Sage-Code Laboratory

Scala Syntax

Scala is inspired from Python and Java. It uses curly brackets to establish a block of code like Java but is using ketword def to declare a methods like Python. Scala is case sensitive, free form language, that means spaces at beginning of sentances are ignored by the compiler.

If you know both, Java and Python you will grasp Scala efortless. However if this is your first programming language, don't warry. We will explain the syntax as if Scala would be the only language in the world. It is not required to know either Java nor Python before learning Scala.

Let's get started with an example:

//simple Scala program
object Hello {
    def main(args: Array[String]) = {
        println("Hello, world")


First run:

We use "" website to host free examples that will be available as "homeworks" in this tutorial. You can log-in using your GitHub account and you can create your own code or you can open and run our example on-line using this link: scala-hello.

Basic Concepts

Next we will introduce basic elements of Scala syntax as if you have never learned a programming language before. Sorry if this is borring for an experienced developer. You must understand the fundamentals before learning the cool stuff.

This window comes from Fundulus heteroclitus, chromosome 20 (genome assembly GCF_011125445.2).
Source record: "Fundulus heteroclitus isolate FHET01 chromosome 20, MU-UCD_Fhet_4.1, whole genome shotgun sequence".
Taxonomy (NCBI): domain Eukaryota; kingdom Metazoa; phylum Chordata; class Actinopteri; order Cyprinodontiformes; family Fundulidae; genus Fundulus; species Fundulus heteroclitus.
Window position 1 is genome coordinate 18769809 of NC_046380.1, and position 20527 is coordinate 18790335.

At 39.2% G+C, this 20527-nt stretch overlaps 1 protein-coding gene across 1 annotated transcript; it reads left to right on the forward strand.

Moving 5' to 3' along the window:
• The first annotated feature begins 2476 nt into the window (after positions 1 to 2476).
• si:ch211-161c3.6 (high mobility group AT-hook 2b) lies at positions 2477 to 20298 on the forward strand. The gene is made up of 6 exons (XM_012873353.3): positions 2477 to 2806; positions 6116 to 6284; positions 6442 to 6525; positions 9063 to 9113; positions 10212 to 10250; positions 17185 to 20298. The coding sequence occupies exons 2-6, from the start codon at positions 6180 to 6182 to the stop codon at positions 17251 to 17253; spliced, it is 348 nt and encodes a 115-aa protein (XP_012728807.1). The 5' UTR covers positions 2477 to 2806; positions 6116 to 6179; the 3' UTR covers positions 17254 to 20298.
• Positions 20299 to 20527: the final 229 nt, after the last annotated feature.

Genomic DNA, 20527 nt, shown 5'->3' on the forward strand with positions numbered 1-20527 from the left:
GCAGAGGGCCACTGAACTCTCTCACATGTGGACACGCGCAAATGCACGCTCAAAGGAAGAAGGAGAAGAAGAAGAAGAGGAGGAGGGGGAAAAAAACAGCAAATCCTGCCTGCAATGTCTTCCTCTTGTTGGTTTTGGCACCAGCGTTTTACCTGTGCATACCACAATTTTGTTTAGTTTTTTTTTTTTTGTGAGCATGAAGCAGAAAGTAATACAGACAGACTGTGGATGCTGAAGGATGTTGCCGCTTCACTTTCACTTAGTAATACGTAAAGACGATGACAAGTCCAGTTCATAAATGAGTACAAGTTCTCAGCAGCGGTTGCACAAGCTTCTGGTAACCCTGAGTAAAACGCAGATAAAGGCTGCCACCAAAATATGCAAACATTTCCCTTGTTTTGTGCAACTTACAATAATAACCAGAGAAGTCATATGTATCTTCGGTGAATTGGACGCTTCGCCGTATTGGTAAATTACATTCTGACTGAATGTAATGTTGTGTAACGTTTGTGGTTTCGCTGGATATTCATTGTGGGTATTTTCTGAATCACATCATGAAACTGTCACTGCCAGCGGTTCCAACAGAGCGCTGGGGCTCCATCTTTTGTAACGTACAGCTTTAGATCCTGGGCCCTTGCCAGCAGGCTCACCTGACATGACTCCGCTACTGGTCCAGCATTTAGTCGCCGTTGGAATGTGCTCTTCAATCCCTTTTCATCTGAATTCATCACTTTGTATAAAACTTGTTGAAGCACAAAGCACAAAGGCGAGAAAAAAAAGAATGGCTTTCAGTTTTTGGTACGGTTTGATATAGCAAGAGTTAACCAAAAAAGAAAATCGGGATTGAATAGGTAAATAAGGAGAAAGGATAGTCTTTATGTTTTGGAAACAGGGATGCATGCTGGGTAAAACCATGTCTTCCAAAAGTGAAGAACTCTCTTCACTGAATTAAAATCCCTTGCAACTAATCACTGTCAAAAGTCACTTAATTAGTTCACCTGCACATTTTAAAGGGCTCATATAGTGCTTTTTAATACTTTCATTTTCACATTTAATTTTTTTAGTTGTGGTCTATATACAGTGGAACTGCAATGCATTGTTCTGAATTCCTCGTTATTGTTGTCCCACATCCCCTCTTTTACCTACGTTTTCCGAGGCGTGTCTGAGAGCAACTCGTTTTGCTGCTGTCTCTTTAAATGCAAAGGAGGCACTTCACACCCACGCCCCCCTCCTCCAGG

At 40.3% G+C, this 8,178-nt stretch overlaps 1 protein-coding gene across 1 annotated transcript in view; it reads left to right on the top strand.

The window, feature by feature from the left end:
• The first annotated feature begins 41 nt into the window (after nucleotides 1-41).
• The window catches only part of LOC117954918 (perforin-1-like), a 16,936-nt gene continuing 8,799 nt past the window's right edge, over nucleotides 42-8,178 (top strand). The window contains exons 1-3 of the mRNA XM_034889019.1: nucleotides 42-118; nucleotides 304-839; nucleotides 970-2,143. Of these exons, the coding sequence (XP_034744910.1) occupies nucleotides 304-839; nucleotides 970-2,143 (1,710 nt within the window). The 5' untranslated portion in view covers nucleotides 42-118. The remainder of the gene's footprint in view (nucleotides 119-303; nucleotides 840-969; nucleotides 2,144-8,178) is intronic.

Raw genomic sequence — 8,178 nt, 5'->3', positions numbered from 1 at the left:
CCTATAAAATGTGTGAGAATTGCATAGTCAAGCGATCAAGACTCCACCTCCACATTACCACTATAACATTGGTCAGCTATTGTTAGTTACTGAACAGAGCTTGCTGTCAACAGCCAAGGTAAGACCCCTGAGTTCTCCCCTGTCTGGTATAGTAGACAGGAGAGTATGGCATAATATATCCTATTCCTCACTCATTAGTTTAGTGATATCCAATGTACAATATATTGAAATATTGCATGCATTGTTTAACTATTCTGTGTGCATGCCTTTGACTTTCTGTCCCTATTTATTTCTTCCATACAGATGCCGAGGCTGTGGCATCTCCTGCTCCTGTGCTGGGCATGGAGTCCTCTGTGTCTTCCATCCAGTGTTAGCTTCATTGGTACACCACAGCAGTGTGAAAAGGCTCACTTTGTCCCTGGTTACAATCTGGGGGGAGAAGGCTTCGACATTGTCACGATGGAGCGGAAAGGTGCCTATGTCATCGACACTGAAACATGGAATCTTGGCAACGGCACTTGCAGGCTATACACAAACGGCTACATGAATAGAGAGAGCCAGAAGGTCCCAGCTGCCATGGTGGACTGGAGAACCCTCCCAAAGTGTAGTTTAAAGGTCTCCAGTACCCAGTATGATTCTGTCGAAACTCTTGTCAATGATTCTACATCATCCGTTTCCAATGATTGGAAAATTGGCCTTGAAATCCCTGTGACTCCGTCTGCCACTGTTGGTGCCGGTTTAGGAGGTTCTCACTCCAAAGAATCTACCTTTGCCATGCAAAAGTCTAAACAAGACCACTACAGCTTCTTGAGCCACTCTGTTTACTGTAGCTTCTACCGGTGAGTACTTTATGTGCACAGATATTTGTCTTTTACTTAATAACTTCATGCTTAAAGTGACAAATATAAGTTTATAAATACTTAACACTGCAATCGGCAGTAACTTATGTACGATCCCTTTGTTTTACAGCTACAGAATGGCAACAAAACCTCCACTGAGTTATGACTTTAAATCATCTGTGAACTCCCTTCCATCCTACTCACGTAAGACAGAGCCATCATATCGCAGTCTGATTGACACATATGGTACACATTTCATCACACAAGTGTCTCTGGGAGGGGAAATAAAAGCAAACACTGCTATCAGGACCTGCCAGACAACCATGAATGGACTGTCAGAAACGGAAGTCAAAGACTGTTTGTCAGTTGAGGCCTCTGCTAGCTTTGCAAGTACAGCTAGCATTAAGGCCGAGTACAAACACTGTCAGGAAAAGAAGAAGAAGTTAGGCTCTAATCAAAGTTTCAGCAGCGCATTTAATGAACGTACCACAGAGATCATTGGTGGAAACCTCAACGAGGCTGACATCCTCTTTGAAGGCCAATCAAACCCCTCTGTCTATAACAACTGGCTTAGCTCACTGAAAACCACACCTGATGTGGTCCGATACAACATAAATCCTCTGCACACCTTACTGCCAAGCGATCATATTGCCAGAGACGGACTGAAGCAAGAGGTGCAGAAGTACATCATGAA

Scala Code

Scala code must be written in text files having extension *.scala. One scala project can have several files. One of the file contains the program entry point. It is called: "main method" very similar to Java.

The "main method" is the entry point of a Scala program. The Java Virtual Machine requires a main method, named main, that takes one argument: an array of strings. You can define the Main method as part of an object:

//the main method
object Main {
  def main(args: Array[String]): Unit =
    println("Hello, Scala developer!")

Scala Variables

A variable is an identifier that we assign to a location in memory that holds a value for a while. This value can or can't be changed depending on the way it was defined. This is Scala has two kind of variables:

//define tree identifiers: x,y,z
val x = 1 //value    (constant)
var y = 2 //variable (mutable)
var z: int = 0 //define integer z
Info: In Scala, type declaration is optional. We specify type after the variable identifier using collumns ":". If this is missing, a default type is assigned depending on the constant literal or expression we use as initializer after the operator "=" (that is assignmnent operator).

Free Expressions